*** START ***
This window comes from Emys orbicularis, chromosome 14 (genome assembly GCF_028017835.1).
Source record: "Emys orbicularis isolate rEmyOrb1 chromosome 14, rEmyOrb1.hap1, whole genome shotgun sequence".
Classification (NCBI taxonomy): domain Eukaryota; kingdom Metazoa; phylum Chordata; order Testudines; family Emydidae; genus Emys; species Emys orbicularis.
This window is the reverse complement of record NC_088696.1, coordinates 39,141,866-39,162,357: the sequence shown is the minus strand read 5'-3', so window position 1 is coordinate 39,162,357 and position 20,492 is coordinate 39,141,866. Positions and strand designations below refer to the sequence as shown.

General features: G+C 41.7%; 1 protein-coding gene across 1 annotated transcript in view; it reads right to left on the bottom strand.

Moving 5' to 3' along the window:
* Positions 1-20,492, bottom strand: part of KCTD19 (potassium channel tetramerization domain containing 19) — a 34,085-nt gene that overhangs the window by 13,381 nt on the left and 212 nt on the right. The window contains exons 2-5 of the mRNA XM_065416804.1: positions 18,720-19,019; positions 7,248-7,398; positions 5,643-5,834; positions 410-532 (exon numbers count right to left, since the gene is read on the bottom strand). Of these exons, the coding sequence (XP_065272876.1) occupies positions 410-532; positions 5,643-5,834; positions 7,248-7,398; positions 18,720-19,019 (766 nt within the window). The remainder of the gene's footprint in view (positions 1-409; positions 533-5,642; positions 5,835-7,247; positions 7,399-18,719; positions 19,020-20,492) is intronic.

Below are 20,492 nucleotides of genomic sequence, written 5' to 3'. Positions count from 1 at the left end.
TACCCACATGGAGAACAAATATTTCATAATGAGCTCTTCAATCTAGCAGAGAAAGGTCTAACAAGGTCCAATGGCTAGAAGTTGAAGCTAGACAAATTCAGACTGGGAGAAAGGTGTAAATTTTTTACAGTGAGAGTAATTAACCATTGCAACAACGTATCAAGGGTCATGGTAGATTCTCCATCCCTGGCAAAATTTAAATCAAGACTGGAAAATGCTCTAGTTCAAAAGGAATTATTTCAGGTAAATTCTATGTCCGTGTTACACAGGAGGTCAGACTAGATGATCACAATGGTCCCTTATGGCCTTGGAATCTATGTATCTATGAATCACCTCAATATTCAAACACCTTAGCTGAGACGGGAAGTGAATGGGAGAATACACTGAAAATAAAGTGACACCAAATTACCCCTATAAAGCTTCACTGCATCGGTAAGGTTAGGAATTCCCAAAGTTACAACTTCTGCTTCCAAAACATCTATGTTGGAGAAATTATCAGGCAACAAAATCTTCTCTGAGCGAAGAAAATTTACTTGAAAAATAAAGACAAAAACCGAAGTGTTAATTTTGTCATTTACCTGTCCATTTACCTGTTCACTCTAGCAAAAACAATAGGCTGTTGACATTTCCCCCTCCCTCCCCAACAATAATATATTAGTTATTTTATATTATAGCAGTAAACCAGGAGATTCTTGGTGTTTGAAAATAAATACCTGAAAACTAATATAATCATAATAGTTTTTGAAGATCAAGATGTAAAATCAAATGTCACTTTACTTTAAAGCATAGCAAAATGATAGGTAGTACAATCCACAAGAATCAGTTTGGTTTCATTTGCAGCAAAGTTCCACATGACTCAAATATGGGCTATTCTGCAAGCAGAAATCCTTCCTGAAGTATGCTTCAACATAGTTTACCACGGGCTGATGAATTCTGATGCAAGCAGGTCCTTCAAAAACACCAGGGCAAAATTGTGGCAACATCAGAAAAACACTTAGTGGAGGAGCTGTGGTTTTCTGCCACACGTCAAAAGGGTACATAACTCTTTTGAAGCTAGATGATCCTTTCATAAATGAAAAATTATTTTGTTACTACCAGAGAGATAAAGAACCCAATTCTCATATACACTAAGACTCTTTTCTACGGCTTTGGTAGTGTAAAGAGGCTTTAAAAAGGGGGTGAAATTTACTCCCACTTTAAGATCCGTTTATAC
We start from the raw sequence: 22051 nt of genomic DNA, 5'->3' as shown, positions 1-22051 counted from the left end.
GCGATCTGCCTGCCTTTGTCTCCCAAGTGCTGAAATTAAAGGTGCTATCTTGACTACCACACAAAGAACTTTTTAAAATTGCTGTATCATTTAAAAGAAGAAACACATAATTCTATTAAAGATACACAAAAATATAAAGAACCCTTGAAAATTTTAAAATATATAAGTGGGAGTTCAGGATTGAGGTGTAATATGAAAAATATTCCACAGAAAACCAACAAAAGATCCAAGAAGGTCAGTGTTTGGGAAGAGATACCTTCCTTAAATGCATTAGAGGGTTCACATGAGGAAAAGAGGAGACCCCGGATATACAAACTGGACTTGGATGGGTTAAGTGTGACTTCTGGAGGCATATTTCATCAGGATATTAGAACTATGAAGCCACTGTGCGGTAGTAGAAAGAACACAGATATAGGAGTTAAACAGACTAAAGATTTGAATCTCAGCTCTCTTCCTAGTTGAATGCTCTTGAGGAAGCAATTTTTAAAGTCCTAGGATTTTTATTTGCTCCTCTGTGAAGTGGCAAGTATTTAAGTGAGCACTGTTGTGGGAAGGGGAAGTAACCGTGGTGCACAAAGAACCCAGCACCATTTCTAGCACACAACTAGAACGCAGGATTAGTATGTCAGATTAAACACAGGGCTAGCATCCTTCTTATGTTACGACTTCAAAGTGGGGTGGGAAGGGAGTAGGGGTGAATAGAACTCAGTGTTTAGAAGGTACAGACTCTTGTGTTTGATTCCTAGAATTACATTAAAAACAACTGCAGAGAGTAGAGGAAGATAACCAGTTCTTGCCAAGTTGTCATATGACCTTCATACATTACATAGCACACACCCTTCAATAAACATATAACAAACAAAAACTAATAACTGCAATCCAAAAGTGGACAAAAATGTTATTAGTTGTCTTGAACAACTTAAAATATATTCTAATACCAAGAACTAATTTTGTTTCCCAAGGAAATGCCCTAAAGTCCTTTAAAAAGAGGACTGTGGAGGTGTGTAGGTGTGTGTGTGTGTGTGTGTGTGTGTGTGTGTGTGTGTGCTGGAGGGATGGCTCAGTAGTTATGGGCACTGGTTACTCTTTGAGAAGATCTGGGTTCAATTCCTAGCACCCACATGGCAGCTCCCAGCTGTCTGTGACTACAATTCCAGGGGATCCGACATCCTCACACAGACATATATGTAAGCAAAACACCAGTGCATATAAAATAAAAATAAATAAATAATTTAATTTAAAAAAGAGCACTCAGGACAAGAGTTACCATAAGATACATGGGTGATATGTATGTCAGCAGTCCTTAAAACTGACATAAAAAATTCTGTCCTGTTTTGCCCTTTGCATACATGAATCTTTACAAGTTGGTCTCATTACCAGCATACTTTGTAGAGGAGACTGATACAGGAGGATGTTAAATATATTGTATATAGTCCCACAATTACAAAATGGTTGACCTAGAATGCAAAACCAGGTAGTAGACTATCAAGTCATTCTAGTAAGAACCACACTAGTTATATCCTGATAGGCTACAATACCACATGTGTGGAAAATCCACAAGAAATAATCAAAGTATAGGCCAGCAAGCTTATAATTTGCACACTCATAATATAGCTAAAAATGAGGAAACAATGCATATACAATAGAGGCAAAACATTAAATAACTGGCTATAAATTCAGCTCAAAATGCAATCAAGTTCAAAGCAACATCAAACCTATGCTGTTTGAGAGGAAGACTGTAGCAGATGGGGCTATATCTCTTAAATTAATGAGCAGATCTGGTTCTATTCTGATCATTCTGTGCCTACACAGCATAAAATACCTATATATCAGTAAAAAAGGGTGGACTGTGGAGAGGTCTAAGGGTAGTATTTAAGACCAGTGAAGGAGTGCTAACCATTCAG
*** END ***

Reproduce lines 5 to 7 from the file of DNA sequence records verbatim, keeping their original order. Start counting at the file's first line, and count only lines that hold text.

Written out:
General features: G+C 41.7%; 1 protein-coding gene across 1 annotated transcript in view; it reads right to left on the bottom strand.

Moving 5' to 3' along the window:
* Positions 1-20,492, bottom strand: part of KCTD19 (potassium channel tetramerization domain containing 19) — a 34,085-nt gene that overhangs the window by 13,381 nt on the left and 212 nt on the right. The window contains exons 2-5 of the mRNA XM_065416804.1: positions 18,720-19,019; positions 7,248-7,398; positions 5,643-5,834; positions 410-532 (exon numbers count right to left, since the gene is read on the bottom strand). Of these exons, the coding sequence (XP_065272876.1) occupies positions 410-532; positions 5,643-5,834; positions 7,248-7,398; positions 18,720-19,019 (766 nt within the window). The remainder of the gene's footprint in view (positions 1-409; positions 533-5,642; positions 5,835-7,247; positions 7,399-18,719; positions 19,020-20,492) is intronic.